Saturday, June 10, 2006
Thursday, June 08, 2006
Then one of my colleagues mentioned that he had installed Vista Beta 2 on his company laptop, a Dell Latitude D800. He was quite fond of it and convinced me that it was working like a charm. He already replaced his standard XP and installed all the other stuff as well (Visual Studio 2005, WinFx beta stuff, WWF, WCF, Office 2007 Beta 2). After a week or so, I decided to try it as well. The installation did run like a charm. All the drivers were installed automatically, even WiFi and Bluetooth. With XP, you need to install a long list of drivers to get it to run properly. I then installed all the common packages and components I use for daily work. But then the trouble began….
After a few BSODs while trying to get my laptop to sleep (closing the lid), several forced kills of the explorer.exe process, and the WiFi connection failing intermittingly, I decided to put my XP installation back. My girlfriend uses the laptop for daily browsing and wasn’t quite happy with all these problems. Let’s wait for beta 3.
Although I do see the potential of Vista (and many of you will too), Scott Finnie wrote an enjoyable article highlighting some of the things you may not like.
Thursday, June 01, 2006
If you have visited the Future Versions page of the Microsoft Visual C# Development Center, you may have already browsed through the C# 3.0 documentation that is already available. Since I have been studying the May 2006 version of the C# 3.0 Specification, I’ll quickly provide a summary of the most important aspects.
- Implicitly typed local variables and arrays. With the use of the var keyword, the compiler will try to determine (infer) the appropriate type of the variable without the need to expliclty specify the type of variable. This works both for simple variables and arrays. Although that sounds really convenient, I’m afraid this feature will be error prone. I already see a coding standard rule appearing…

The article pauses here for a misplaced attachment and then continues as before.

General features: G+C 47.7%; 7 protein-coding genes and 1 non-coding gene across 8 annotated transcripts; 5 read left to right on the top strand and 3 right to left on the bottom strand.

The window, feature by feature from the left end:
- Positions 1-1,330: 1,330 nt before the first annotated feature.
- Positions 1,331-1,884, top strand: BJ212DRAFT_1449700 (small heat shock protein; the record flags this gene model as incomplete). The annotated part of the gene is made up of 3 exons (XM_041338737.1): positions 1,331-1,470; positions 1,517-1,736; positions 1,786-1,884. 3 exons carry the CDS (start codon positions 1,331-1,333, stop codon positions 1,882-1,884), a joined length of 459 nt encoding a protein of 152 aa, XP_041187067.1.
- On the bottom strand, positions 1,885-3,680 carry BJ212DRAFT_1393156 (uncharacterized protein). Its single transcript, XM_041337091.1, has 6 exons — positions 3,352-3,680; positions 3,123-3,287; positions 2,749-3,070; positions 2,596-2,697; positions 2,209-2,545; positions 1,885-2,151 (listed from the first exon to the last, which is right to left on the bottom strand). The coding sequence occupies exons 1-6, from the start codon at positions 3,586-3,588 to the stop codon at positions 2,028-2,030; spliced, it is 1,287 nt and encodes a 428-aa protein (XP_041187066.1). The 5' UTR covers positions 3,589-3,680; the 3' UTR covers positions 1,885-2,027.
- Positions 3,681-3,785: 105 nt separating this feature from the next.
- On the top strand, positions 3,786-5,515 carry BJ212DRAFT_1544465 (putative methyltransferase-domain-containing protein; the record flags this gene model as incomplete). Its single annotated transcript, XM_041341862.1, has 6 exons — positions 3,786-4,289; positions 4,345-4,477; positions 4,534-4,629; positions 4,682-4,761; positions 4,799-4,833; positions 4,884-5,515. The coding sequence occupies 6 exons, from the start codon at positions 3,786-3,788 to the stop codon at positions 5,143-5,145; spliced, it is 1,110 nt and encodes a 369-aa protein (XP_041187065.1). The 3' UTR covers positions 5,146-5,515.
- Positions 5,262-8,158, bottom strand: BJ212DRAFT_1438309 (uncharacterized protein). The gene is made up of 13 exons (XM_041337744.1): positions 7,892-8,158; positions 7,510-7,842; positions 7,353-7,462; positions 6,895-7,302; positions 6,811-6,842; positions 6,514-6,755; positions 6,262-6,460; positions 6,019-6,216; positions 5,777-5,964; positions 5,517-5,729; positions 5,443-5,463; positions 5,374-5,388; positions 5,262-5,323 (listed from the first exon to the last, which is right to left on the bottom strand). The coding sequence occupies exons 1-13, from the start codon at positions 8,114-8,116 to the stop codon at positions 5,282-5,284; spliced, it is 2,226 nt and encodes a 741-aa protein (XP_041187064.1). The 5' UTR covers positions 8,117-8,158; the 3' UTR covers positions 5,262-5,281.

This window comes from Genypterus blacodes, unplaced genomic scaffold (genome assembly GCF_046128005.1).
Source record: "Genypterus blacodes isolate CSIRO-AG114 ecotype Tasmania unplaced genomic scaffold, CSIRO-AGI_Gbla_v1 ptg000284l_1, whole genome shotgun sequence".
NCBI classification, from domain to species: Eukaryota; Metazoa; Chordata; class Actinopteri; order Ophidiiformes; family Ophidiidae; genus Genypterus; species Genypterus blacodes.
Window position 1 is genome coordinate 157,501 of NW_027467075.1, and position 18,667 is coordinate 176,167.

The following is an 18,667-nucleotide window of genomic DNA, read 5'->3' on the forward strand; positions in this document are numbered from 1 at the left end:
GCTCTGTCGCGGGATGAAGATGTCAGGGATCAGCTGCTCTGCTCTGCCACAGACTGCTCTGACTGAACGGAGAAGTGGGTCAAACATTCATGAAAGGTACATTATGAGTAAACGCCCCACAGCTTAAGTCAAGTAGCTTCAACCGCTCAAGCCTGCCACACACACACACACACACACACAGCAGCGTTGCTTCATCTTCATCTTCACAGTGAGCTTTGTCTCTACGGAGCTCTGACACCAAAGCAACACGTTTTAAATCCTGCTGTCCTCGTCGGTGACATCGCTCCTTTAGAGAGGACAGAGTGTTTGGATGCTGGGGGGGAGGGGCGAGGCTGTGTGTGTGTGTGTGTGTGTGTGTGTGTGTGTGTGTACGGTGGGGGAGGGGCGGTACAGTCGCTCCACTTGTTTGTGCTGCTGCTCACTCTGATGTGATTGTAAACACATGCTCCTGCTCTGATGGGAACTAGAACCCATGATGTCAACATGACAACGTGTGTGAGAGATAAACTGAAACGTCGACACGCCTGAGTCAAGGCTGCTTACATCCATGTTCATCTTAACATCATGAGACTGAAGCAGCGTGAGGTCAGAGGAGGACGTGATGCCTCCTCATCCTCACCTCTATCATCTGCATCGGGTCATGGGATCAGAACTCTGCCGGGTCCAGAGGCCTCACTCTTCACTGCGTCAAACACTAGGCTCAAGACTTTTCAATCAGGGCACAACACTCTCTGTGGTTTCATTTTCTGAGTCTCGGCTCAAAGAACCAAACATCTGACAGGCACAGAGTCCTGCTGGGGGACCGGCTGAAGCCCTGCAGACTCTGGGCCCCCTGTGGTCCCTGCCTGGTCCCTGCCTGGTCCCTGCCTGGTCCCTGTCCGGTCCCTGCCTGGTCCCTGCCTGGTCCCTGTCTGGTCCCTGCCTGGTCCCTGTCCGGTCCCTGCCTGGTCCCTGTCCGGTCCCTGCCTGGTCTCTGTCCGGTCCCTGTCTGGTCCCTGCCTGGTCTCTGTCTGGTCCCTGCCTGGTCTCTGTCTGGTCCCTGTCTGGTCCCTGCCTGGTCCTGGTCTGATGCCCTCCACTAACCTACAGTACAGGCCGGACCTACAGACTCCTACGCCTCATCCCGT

- Extension methods. This allows you to add new members to existing classes even if you do not have the source code. For instance, you can add a new member to the built-in String class without deriving from it or modifying its existing code. Quite a cool and handy feature.
- Lambda expressions. Introduces a new syntax for defining a delegate handler with less code than anonymous methods already require. It supports defining both statements and expressions in one line (e.g. x => x+1).
- Object initializers. In a similar fashion as arrays can be initialized, we can now initialize any object during its construction. C# 3.0 introduces a new syntax that allows calling the default constructor while initializing one or more of its properties in one statement.
- Collection initializers. It was already possible to initialize an array with a collection of values, but now we can also initialize collections as well as long as they implement ICollection
- Anonymous types. With the combined efforts of the var keyword and the object initialization features, you can now create an instance of an anonymous class that is defined when you create it. Nevertheless, since you cannot refer to that instance other than through the variable, I’m not sure how it is useful other than in the LINQ stuff (see below).
Although most of those new features can be quite useful on its own, looking more closely at the syntax and examples of the new Query expressions (LINQ) reveals that they have been introduced for facilitating the query expressions. This new syntax allows a developer to use a kind of SQL statement right into your code. The compiler will translate this syntax into a hierarchy of method calls on a type that supports the Query Expression Pattern, a set of methods and properties required for supporting query expressions. This potentially allows a developer to perform queries on multiple data sources such as databases, XML documents, or other relational data structures. Check out this article to get a feeling on what you can do with it. (It’s from September 2005 though, so some stuff may have changed already).